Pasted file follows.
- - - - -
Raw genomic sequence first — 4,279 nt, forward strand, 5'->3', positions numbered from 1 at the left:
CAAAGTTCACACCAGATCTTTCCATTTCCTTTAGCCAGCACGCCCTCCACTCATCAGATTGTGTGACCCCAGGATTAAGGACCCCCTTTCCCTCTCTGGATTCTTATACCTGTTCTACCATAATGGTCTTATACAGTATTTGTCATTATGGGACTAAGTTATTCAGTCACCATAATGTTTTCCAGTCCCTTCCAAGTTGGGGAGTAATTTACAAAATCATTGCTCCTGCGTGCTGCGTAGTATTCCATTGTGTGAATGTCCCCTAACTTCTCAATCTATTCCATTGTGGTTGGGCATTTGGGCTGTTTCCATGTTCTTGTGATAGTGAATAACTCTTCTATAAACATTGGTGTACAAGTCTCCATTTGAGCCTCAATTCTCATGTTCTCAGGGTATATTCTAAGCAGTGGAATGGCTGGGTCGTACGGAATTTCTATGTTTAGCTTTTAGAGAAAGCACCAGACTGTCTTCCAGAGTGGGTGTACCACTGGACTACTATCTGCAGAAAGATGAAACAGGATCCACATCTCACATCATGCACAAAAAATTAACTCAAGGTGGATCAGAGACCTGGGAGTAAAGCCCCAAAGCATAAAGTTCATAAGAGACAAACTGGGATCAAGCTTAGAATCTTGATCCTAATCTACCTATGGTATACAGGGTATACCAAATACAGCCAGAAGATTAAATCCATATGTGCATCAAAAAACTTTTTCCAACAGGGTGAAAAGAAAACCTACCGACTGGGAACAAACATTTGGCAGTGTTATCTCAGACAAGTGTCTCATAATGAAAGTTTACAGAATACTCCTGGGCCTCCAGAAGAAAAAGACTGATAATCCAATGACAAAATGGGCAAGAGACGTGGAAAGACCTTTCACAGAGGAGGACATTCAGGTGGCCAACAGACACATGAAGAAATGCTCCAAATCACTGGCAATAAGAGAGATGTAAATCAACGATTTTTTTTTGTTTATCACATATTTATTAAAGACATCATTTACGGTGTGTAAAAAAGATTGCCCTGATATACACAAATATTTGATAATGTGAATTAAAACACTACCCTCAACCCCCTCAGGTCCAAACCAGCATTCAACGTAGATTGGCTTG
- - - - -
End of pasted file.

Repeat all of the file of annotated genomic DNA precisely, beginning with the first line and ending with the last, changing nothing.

Raw genomic sequence first — 4,279 nt, forward strand, 5'->3', positions numbered from 1 at the left:
CAAAGTTCACACCAGATCTTTCCATTTCCTTTAGCCAGCACGCCCTCCACTCATCAGATTGTGTGACCCCAGGATTAAGGACCCCCTTTCCCTCTCTGGATTCTTATACCTGTTCTACCATAATGGTCTTATACAGTATTTGTCATTATGGGACTAAGTTATTCAGTCACCATAATGTTTTCCAGTCCCTTCCAAGTTGGGGAGTAATTTACAAAATCATTGCTCCTGCGTGCTGCGTAGTATTCCATTGTGTGAATGTCCCCTAACTTCTCAATCTATTCCATTGTGGTTGGGCATTTGGGCTGTTTCCATGTTCTTGTGATAGTGAATAACTCTTCTATAAACATTGGTGTACAAGTCTCCATTTGAGCCTCAATTCTCATGTTCTCAGGGTATATTCTAAGCAGTGGAATGGCTGGGTCGTACGGAATTTCTATGTTTAGCTTTTAGAGAAAGCACCAGACTGTCTTCCAGAGTGGGTGTACCACTGGACTACTATCTGCAGAAAGATGAAACAGGATCCACATCTCACATCATGCACAAAAAATTAACTCAAGGTGGATCAGAGACCTGGGAGTAAAGCCCCAAAGCATAAAGTTCATAAGAGACAAACTGGGATCAAGCTTAGAATCTTGATCCTAATCTACCTATGGTATACAGGGTATACCAAATACAGCCAGAAGATTAAATCCATATGTGCATCAAAAAACTTTTTCCAACAGGGTGAAAAGAAAACCTACCGACTGGGAACAAACATTTGGCAGTGTTATCTCAGACAAGTGTCTCATAATGAAAGTTTACAGAATACTCCTGGGCCTCCAGAAGAAAAAGACTGATAATCCAATGACAAAATGGGCAAGAGACGTGGAAAGACCTTTCACAGAGGAGGACATTCAGGTGGCCAACAGACACATGAAGAAATGCTCCAAATCACTGGCAATAAGAGAGATGTAAATCAACGATTTTTTTTTGTTTATCACATATTTATTAAAGACATCATTTACGGTGTGTAAAAAAGATTGCCCTGATATACACAAATATTTGATAATGTGAATTAAAACACTACCCTCAACCCCCTCAGGTCCAAACCAGCATTCAACGTAGATTGGCTTG